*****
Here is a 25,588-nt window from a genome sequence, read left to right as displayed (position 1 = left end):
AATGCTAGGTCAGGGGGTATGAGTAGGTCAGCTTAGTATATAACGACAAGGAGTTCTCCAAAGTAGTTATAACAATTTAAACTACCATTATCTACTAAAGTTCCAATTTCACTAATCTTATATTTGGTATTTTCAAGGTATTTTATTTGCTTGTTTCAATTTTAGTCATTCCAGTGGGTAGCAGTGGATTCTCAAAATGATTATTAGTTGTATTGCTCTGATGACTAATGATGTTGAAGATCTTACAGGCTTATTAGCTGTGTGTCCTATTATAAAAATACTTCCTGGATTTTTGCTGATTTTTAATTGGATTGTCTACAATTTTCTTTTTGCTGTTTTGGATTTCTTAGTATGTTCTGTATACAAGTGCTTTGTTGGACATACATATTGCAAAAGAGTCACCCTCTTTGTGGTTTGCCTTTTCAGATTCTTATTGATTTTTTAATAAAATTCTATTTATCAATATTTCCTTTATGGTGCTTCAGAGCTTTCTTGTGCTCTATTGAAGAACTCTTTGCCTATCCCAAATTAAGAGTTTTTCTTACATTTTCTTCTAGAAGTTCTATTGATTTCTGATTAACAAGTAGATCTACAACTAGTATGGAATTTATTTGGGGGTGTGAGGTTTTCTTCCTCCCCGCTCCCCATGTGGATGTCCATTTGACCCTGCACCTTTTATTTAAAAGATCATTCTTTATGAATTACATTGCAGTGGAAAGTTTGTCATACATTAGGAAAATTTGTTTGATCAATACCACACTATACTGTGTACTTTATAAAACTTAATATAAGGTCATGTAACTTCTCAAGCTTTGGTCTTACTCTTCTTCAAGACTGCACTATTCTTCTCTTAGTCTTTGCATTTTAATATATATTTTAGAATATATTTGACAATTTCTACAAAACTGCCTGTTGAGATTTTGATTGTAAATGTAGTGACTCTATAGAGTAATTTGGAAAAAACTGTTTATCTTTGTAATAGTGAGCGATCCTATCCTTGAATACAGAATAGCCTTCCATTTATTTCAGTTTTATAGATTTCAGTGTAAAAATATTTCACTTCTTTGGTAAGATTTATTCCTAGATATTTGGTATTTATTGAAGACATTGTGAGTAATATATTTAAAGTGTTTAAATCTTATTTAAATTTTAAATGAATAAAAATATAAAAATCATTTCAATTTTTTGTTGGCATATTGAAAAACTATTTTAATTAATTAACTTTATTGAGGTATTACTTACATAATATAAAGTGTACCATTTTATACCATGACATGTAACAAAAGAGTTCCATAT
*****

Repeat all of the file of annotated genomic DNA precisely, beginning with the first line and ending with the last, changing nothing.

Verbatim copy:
Here is a 25,588-nt window from a genome sequence, read left to right as displayed (position 1 = left end):
AATGCTAGGTCAGGGGGTATGAGTAGGTCAGCTTAGTATATAACGACAAGGAGTTCTCCAAAGTAGTTATAACAATTTAAACTACCATTATCTACTAAAGTTCCAATTTCACTAATCTTATATTTGGTATTTTCAAGGTATTTTATTTGCTTGTTTCAATTTTAGTCATTCCAGTGGGTAGCAGTGGATTCTCAAAATGATTATTAGTTGTATTGCTCTGATGACTAATGATGTTGAAGATCTTACAGGCTTATTAGCTGTGTGTCCTATTATAAAAATACTTCCTGGATTTTTGCTGATTTTTAATTGGATTGTCTACAATTTTCTTTTTGCTGTTTTGGATTTCTTAGTATGTTCTGTATACAAGTGCTTTGTTGGACATACATATTGCAAAAGAGTCACCCTCTTTGTGGTTTGCCTTTTCAGATTCTTATTGATTTTTTAATAAAATTCTATTTATCAATATTTCCTTTATGGTGCTTCAGAGCTTTCTTGTGCTCTATTGAAGAACTCTTTGCCTATCCCAAATTAAGAGTTTTTCTTACATTTTCTTCTAGAAGTTCTATTGATTTCTGATTAACAAGTAGATCTACAACTAGTATGGAATTTATTTGGGGGTGTGAGGTTTTCTTCCTCCCCGCTCCCCATGTGGATGTCCATTTGACCCTGCACCTTTTATTTAAAAGATCATTCTTTATGAATTACATTGCAGTGGAAAGTTTGTCATACATTAGGAAAATTTGTTTGATCAATACCACACTATACTGTGTACTTTATAAAACTTAATATAAGGTCATGTAACTTCTCAAGCTTTGGTCTTACTCTTCTTCAAGACTGCACTATTCTTCTCTTAGTCTTTGCATTTTAATATATATTTTAGAATATATTTGACAATTTCTACAAAACTGCCTGTTGAGATTTTGATTGTAAATGTAGTGACTCTATAGAGTAATTTGGAAAAAACTGTTTATCTTTGTAATAGTGAGCGATCCTATCCTTGAATACAGAATAGCCTTCCATTTATTTCAGTTTTATAGATTTCAGTGTAAAAATATTTCACTTCTTTGGTAAGATTTATTCCTAGATATTTGGTATTTATTGAAGACATTGTGAGTAATATATTTAAAGTGTTTAAATCTTATTTAAATTTTAAATGAATAAAAATATAAAAATCATTTCAATTTTTTGTTGGCATATTGAAAAACTATTTTAATTAATTAACTTTATTGAGGTATTACTTACATAATATAAAGTGTACCATTTTATACCATGACATGTAACAAAAGAGTTCCATAT